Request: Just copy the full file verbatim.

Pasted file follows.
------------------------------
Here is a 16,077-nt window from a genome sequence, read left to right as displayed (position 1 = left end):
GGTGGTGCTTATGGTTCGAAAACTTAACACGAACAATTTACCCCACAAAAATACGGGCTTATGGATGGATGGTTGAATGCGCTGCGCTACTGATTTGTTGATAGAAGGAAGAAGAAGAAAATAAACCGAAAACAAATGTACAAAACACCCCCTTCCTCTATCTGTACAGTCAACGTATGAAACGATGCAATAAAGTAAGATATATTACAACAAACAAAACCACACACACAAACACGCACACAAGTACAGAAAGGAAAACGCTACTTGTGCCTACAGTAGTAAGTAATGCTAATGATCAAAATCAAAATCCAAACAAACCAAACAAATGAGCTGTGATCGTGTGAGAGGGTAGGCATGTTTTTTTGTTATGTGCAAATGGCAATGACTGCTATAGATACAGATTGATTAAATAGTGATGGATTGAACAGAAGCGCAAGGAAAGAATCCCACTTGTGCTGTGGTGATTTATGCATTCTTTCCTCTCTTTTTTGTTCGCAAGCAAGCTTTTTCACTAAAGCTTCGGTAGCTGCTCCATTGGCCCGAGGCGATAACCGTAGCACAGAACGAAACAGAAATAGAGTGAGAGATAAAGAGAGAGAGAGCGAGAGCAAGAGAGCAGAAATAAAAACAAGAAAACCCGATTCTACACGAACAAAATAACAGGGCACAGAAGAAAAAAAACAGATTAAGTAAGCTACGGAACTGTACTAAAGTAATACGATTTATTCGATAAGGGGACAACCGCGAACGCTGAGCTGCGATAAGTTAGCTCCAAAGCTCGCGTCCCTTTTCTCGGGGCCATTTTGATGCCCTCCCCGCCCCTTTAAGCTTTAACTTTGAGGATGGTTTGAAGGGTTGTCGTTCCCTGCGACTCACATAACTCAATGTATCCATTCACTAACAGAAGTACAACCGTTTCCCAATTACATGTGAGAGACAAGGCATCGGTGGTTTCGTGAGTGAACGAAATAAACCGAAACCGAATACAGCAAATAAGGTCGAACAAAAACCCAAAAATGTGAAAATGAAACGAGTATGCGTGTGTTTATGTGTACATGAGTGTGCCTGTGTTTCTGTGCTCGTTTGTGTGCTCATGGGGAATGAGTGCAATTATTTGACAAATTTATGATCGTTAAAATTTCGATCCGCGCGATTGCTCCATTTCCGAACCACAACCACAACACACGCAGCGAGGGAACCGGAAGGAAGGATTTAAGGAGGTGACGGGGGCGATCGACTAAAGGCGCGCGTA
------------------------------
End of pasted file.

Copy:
Here is a 16,077-nt window from a genome sequence, read left to right as displayed (position 1 = left end):
GGTGGTGCTTATGGTTCGAAAACTTAACACGAACAATTTACCCCACAAAAATACGGGCTTATGGATGGATGGTTGAATGCGCTGCGCTACTGATTTGTTGATAGAAGGAAGAAGAAGAAAATAAACCGAAAACAAATGTACAAAACACCCCCTTCCTCTATCTGTACAGTCAACGTATGAAACGATGCAATAAAGTAAGATATATTACAACAAACAAAACCACACACACAAACACGCACACAAGTACAGAAAGGAAAACGCTACTTGTGCCTACAGTAGTAAGTAATGCTAATGATCAAAATCAAAATCCAAACAAACCAAACAAATGAGCTGTGATCGTGTGAGAGGGTAGGCATGTTTTTTTGTTATGTGCAAATGGCAATGACTGCTATAGATACAGATTGATTAAATAGTGATGGATTGAACAGAAGCGCAAGGAAAGAATCCCACTTGTGCTGTGGTGATTTATGCATTCTTTCCTCTCTTTTTTGTTCGCAAGCAAGCTTTTTCACTAAAGCTTCGGTAGCTGCTCCATTGGCCCGAGGCGATAACCGTAGCACAGAACGAAACAGAAATAGAGTGAGAGATAAAGAGAGAGAGAGCGAGAGCAAGAGAGCAGAAATAAAAACAAGAAAACCCGATTCTACACGAACAAAATAACAGGGCACAGAAGAAAAAAAACAGATTAAGTAAGCTACGGAACTGTACTAAAGTAATACGATTTATTCGATAAGGGGACAACCGCGAACGCTGAGCTGCGATAAGTTAGCTCCAAAGCTCGCGTCCCTTTTCTCGGGGCCATTTTGATGCCCTCCCCGCCCCTTTAAGCTTTAACTTTGAGGATGGTTTGAAGGGTTGTCGTTCCCTGCGACTCACATAACTCAATGTATCCATTCACTAACAGAAGTACAACCGTTTCCCAATTACATGTGAGAGACAAGGCATCGGTGGTTTCGTGAGTGAACGAAATAAACCGAAACCGAATACAGCAAATAAGGTCGAACAAAAACCCAAAAATGTGAAAATGAAACGAGTATGCGTGTGTTTATGTGTACATGAGTGTGCCTGTGTTTCTGTGCTCGTTTGTGTGCTCATGGGGAATGAGTGCAATTATTTGACAAATTTATGATCGTTAAAATTTCGATCCGCGCGATTGCTCCATTTCCGAACCACAACCACAACACACGCAGCGAGGGAACCGGAAGGAAGGATTTAAGGAGGTGACGGGGGCGATCGACTAAAGGCGCGCGTA